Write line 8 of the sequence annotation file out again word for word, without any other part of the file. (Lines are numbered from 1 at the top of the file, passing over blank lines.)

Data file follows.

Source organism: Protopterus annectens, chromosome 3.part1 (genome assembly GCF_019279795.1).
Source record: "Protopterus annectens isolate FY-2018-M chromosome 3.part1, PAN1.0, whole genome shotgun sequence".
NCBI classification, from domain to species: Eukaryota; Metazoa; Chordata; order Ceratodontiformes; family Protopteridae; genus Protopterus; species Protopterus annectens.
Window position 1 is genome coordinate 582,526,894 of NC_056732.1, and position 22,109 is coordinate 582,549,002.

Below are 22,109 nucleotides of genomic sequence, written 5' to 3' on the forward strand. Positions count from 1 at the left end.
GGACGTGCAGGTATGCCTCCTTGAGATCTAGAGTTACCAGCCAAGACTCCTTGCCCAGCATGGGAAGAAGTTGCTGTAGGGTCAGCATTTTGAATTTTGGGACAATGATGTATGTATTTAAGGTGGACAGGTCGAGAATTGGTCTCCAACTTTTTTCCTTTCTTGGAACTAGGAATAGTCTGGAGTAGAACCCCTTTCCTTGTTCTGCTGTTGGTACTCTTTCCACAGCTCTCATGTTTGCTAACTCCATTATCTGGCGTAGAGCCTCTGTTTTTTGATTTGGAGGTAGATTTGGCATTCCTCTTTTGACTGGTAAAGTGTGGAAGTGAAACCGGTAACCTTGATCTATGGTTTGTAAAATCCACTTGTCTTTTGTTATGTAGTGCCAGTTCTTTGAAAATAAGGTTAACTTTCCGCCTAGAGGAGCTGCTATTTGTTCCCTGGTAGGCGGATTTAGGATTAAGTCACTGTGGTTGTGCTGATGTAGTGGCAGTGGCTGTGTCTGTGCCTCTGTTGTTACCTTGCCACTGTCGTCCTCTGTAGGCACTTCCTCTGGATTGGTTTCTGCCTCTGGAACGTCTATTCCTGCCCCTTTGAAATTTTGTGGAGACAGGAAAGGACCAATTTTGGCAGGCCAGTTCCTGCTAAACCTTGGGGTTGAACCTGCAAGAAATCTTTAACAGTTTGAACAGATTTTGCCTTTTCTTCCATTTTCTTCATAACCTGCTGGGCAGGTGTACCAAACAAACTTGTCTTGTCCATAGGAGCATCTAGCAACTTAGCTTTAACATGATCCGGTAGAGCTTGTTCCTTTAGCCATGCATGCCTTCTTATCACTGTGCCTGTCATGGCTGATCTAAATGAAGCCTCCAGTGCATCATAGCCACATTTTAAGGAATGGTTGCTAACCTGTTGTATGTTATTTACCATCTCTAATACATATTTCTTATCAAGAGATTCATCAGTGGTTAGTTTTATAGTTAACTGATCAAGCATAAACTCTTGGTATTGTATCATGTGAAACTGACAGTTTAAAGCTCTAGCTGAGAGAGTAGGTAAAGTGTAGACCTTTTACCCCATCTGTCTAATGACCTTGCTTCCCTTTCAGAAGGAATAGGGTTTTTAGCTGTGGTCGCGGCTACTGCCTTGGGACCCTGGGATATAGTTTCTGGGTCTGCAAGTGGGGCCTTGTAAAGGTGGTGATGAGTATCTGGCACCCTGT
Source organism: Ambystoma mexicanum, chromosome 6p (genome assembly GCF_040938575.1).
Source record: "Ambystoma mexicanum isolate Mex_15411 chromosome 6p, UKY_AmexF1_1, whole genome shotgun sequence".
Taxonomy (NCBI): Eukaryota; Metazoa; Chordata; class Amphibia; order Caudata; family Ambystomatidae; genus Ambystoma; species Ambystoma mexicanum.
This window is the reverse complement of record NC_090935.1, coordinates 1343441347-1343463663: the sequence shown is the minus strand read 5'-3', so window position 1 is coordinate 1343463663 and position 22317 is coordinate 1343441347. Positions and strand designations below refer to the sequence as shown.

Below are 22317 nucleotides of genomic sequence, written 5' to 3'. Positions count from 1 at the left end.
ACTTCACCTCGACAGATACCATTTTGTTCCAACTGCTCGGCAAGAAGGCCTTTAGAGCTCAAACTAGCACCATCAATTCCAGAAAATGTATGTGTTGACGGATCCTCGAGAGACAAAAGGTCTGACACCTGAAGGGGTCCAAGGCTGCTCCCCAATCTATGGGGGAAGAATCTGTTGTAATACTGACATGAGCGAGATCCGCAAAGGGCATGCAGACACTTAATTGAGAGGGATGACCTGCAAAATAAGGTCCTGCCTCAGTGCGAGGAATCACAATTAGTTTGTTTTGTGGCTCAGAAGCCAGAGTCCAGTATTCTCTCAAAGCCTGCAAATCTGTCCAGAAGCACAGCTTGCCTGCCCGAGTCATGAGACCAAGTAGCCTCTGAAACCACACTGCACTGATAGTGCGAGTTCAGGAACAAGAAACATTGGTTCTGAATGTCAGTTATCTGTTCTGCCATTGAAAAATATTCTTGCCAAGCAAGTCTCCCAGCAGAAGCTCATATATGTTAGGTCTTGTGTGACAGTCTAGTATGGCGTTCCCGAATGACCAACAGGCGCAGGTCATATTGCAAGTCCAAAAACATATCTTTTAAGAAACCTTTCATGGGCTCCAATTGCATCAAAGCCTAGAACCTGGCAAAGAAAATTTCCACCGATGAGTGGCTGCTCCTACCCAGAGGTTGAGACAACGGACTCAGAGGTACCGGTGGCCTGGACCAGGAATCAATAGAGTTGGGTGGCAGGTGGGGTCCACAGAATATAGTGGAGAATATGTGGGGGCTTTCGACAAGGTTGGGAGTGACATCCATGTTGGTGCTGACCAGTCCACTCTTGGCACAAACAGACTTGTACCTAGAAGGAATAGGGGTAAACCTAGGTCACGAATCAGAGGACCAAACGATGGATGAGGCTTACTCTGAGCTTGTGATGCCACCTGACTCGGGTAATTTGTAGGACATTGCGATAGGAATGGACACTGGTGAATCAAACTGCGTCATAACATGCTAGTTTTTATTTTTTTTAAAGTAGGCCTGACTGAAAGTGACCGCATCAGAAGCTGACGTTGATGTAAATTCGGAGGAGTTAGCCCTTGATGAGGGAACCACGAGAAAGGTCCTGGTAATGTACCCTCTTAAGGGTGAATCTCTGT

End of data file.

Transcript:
Source record: "Ambystoma mexicanum isolate Mex_15411 chromosome 6p, UKY_AmexF1_1, whole genome shotgun sequence".